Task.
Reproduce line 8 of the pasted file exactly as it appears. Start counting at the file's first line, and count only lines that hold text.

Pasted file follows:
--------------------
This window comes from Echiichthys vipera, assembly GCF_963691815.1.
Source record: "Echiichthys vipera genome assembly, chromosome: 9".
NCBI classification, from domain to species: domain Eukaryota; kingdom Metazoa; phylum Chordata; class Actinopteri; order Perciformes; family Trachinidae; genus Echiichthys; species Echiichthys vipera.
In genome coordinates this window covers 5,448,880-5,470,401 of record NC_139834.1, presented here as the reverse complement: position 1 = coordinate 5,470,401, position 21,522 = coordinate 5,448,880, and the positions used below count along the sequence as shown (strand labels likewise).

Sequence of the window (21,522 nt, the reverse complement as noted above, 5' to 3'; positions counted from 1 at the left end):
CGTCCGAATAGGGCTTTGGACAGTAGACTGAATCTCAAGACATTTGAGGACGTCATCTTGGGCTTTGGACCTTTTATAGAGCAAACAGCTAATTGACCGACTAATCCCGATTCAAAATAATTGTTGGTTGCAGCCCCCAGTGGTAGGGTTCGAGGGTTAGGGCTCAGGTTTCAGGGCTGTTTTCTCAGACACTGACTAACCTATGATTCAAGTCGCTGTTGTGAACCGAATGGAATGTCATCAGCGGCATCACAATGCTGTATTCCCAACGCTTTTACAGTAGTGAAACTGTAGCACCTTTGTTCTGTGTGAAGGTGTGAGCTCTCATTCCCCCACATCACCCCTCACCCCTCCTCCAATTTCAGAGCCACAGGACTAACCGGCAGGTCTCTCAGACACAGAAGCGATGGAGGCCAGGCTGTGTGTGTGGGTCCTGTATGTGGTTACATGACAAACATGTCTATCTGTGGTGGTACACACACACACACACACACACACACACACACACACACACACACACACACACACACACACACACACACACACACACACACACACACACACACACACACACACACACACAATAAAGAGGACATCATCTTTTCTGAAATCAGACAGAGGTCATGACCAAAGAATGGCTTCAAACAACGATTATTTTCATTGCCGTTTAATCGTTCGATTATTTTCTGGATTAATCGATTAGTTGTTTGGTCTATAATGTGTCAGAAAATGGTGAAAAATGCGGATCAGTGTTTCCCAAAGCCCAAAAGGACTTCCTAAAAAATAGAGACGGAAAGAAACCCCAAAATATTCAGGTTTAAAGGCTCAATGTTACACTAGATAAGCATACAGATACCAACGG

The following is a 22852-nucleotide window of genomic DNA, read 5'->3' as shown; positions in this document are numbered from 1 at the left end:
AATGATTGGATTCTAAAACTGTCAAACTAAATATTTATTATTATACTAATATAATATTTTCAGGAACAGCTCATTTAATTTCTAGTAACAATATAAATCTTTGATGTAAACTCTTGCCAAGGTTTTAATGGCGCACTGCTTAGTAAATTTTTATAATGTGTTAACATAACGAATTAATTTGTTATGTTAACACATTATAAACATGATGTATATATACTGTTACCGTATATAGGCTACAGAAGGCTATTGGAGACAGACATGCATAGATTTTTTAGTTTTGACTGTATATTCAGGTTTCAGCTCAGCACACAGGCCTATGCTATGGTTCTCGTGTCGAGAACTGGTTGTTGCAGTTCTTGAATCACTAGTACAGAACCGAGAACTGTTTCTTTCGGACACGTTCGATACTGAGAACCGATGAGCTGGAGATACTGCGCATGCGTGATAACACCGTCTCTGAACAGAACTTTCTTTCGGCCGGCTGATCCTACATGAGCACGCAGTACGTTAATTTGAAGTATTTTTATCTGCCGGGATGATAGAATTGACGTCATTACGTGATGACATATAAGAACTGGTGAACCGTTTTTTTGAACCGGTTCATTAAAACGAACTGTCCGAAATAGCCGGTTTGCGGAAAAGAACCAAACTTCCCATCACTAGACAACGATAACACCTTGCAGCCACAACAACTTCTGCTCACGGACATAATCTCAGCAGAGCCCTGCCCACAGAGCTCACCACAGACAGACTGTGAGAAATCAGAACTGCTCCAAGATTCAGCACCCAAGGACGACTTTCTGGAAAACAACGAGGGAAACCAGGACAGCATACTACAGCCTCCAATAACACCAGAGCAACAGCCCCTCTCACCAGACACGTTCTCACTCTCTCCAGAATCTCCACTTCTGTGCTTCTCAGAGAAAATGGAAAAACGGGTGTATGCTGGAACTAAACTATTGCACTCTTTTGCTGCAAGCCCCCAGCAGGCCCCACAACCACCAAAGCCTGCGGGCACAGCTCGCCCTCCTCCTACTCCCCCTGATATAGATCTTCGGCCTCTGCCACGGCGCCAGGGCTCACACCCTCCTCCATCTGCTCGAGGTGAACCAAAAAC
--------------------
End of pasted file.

AATGATTGGATTCTAAAACTGTCAAACTAAATATTTATTATTATACTAATATAATATTTTCAGGAACAGCTCATTTAATTTCTAGTAACAATATAAATCTTTGATGTAAACTCTTGCCAAGGTTTTAATGGCGCACTGCTTAGTAAATTTTTATAATGTGTTAACATAACGAATTAATTTGTTATGTTAACACATTATAAACATGATGTATATATACTGTTACCGTATATAGGCTACAGAAGGCTATTGGAGACAGACATGCATAGATTTTTTAGTTTTGACTGTATATTCAGGTTTCAGCTCAGCACACAGGCCTATGCTATGGTTCTCGTGTCGAGAACTGGTTGTTGCAGTTCTTGAATCACTAGTACAGAACCGAGAACTGTTTCTTTCGGACACGTTCGATACTGAGAACCGATGAGCTGGAGATACTGCGCATGCGTGATAACACCGTCTCTGAACAGAACTTTCTTTCGGCCGGCTGATCCTACATGAGCACGCAGTACGTTAATTTGAAGTATTTTTATCTGCCGGGATGATAGAATTGACGTCATTACGTGATGACATATAAGAACTGGTGAACCGTTTTTTTGAACCGGTTCATTAAAACGAACTGTCCGAAATAGCCGGTTTGCGGAAAAGAACCAAACTTCCCATCACTAGACAACGATAACACCTTGCAGCCACAACAACTTCTGCTCACGGACATAATCTCAGCAGAGCCCTGCCCACAGAGCTCACCACAGACAGACTGTGAGAAATCAGAACTGCTCCAAGATTCAGCACCCAAGGACGACTTTCTGGAAAACAACGAGGGAAACCAGGACAGCATACTACAGCCTCCAATAACACCAGAGCAACAGCCCCTCTCACCAGACACGTTCTCACTCTCTCCAGAATCTCCACTTCTGTGCTTCTCAGAGAAAATGGAAAAACGGGTGTATGCTGGAACTAAACTATTGCACTCTTTTGCTGCAAGCCCCCAGCAGGCCCCACAACCACCAAAGCCTGCGGGCACAGCTCGCCCTCCTCCTACTCCCCCTGATATAGATCTTCGGCCTCTGCCACGGCGCCAGGGCTCACACCCTCCTCCATCTGCTCGAGGTGAACCAAAAAC